China-watchers know the country is hitting a rough patch right now. But they evidently didn’t realize just how rough—judging by the astonishment that met the customs agency’s Sunday announcement of January trade data.
While China exported 3% less in value than it did in January 2014, growth in imports plunged a gut-churning 20%. Analysts didn’t see it coming; most predicted expansion in exports and only a slight import slowdown.
The import implosion in particular drove China’s merchandise trade surplus to a new monthly record of $60 billion.
China’s customs agency blamed the shocking drop in exports on the relatively late arrival of Chinese New Year, which starts on Feb. 19 this year; the lunar calendar determines when this weeklong holiday falls, typically in January or February. But that doesn’t really make much sense, says Jianguang Shen, economist at Mizuho—especially since January exports usually benefit from a February Chinese New Year.
The more likely culprit is the surging dollar. The People’s Bank of China links the value of the yuan to the US dollar. As the greenback has grown in value against the euro and yen, so has the yuan—making Chinese goods much more expensive in Europe and Japan, two of its biggest export destinations. Exports to Europe fell 5% in January, after expanding 5% in December. Exports to Japan were even worse—down 21%, versus a drop of only 7.2% the previous month.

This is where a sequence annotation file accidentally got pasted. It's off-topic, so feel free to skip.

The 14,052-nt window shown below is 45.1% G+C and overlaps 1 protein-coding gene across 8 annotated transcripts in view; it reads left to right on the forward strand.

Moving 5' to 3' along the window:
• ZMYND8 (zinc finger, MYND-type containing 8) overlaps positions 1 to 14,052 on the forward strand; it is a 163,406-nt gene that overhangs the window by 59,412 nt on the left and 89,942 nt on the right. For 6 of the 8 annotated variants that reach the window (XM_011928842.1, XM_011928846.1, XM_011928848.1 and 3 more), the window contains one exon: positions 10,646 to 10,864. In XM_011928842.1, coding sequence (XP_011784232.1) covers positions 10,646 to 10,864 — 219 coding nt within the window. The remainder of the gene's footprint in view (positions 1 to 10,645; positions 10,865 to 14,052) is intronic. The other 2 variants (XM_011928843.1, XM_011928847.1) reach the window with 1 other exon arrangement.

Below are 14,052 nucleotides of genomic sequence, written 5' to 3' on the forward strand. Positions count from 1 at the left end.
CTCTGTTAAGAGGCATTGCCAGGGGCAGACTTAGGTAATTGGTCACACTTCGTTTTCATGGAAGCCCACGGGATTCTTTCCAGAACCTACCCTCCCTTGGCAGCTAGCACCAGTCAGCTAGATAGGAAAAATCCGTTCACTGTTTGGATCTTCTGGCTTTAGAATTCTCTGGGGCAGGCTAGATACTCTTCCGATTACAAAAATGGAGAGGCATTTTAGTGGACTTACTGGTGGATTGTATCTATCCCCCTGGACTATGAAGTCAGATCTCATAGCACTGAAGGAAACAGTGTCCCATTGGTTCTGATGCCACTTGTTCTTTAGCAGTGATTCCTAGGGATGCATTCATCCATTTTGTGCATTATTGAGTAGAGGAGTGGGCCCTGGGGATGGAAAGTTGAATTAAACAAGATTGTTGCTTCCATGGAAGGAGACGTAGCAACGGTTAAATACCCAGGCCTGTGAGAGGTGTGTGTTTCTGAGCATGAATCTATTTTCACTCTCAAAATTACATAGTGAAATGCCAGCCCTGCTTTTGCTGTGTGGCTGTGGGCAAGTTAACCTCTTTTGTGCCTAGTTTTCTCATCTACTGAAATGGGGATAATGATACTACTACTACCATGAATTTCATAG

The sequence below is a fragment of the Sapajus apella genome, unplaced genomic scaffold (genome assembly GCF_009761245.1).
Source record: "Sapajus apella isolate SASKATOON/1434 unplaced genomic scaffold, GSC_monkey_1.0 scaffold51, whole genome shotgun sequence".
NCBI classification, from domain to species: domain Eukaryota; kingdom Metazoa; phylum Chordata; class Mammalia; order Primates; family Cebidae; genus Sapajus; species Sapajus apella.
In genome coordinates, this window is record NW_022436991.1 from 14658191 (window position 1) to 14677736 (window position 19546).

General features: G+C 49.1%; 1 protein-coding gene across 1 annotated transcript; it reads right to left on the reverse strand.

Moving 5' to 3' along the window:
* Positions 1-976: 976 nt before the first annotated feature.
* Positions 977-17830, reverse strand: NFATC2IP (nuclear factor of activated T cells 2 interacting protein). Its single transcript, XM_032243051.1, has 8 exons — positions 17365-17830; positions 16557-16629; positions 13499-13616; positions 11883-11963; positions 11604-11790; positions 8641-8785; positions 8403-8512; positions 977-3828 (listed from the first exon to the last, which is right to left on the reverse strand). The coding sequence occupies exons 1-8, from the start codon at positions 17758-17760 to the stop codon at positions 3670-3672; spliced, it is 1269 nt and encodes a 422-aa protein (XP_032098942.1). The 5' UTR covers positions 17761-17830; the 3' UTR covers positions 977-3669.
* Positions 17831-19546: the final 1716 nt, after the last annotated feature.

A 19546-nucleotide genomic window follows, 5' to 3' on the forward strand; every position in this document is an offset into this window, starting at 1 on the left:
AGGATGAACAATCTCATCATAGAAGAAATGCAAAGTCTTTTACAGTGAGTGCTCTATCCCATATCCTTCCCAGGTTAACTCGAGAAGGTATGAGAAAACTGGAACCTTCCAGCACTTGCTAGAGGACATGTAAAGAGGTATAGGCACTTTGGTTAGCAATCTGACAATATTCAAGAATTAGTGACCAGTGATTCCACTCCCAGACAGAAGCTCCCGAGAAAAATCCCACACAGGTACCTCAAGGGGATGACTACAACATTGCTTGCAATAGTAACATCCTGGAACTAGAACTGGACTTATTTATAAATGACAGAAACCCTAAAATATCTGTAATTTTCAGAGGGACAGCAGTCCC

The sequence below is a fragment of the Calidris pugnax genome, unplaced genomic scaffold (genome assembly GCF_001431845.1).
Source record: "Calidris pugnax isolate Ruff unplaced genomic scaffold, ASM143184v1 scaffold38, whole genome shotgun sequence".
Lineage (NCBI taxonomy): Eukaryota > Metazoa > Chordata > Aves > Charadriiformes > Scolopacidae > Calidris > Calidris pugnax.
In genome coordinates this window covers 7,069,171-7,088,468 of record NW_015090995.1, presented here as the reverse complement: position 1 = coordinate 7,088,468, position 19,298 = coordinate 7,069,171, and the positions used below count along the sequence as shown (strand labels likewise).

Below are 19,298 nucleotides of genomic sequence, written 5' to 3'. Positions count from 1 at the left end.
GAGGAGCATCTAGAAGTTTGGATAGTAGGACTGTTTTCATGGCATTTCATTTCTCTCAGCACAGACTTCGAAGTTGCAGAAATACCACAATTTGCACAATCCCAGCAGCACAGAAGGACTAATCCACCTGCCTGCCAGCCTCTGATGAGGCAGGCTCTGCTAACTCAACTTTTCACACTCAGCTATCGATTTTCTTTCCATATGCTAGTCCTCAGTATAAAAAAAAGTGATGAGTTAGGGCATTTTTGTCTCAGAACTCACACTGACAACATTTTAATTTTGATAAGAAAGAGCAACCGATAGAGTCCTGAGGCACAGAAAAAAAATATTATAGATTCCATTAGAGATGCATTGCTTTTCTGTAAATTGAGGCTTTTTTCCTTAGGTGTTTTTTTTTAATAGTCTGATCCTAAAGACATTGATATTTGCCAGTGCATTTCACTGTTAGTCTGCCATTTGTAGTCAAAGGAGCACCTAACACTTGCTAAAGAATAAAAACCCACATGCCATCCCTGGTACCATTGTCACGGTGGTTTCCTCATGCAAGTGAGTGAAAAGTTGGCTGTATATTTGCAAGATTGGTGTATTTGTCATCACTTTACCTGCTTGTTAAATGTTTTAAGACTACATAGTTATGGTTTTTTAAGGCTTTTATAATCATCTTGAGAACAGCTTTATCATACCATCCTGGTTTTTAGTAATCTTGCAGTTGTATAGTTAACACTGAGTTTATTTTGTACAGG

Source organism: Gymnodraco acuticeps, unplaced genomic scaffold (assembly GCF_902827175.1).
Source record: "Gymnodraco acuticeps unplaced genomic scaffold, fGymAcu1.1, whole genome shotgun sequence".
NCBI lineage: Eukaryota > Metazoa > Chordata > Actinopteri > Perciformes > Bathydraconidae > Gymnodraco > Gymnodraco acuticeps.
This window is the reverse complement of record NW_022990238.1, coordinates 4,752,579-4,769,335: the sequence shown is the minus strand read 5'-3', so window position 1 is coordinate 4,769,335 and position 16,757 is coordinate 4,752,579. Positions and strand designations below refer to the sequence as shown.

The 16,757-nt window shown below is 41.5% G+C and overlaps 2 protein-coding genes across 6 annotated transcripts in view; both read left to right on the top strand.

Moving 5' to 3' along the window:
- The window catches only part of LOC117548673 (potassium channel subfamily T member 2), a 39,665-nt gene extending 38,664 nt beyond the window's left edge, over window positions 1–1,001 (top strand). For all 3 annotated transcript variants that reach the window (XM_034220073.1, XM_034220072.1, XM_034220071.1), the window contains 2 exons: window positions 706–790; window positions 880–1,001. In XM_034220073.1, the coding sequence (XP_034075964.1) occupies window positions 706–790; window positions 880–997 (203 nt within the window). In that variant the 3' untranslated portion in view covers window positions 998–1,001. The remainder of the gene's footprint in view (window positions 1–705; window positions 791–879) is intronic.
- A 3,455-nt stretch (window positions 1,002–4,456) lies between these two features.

The PBoC can weaken the value of the yuan by buying dollars off exporters. The problem is, if people think the yuan is going to keep shedding value, they’re likely to trade those yuan for dollars—i.e. capital outflow.
A sudden outflow of capital that will suck liquidity from China’s financial system, making it prone to cash crunches like the notorious June 2013 episode. To keep the outflow from turning into a deluge, the PBoC would have to defend the yuan, selling is foreign-exchange reserves for yuan—a move that also drains cash from the system. The PBoC would then have to print massive amounts of money to keep bans from recalling loans, and that could cause inflation to soar, as Victor Shih, professor at University of California, San Diego, explains in this paper (pdf, p.39).
In fact, the PBoC is clearly sweating the risk of capital outflow more than hurting export competitiveness. It’s been selling dollars from its foreign exchange reserves—meaning it’s been forcing the yuan’s value to rise.
Mizhuo’s Shen said he believes the PBoC kept selling dollars for yuan in January, arresting the currency’s slide. The PBoC’s recent surprise cut to banks’ reserve requirement ratio—a move to offset the liquidity drained suggests that Shen’s right.